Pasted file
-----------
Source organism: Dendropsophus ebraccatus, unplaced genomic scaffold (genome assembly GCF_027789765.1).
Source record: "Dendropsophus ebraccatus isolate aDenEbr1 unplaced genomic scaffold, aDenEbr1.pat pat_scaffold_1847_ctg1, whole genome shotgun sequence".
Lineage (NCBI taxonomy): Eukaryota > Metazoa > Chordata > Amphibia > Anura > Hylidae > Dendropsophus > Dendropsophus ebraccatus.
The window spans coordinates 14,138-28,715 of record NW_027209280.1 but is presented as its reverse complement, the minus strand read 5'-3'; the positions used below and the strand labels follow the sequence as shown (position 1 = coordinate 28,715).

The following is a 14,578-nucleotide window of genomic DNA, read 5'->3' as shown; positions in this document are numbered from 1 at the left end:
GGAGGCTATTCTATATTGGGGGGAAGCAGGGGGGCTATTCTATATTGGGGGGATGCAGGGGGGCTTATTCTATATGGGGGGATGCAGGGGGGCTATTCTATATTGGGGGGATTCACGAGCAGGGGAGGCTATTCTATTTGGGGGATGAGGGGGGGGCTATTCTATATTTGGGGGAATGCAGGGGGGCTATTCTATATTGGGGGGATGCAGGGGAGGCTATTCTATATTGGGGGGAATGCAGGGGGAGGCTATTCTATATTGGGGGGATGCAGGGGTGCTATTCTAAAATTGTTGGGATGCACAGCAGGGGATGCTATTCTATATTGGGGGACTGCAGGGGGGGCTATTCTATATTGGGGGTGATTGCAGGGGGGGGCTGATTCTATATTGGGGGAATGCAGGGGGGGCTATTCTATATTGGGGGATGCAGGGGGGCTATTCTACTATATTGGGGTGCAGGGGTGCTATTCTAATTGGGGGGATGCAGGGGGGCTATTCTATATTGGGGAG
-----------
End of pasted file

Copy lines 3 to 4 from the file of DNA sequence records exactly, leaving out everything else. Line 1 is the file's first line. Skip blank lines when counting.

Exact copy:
Lineage (NCBI taxonomy): Eukaryota > Metazoa > Chordata > Amphibia > Anura > Hylidae > Dendropsophus > Dendropsophus ebraccatus.
The window spans coordinates 14,138-28,715 of record NW_027209280.1 but is presented as its reverse complement, the minus strand read 5'-3'; the positions used below and the strand labels follow the sequence as shown (position 1 = coordinate 28,715).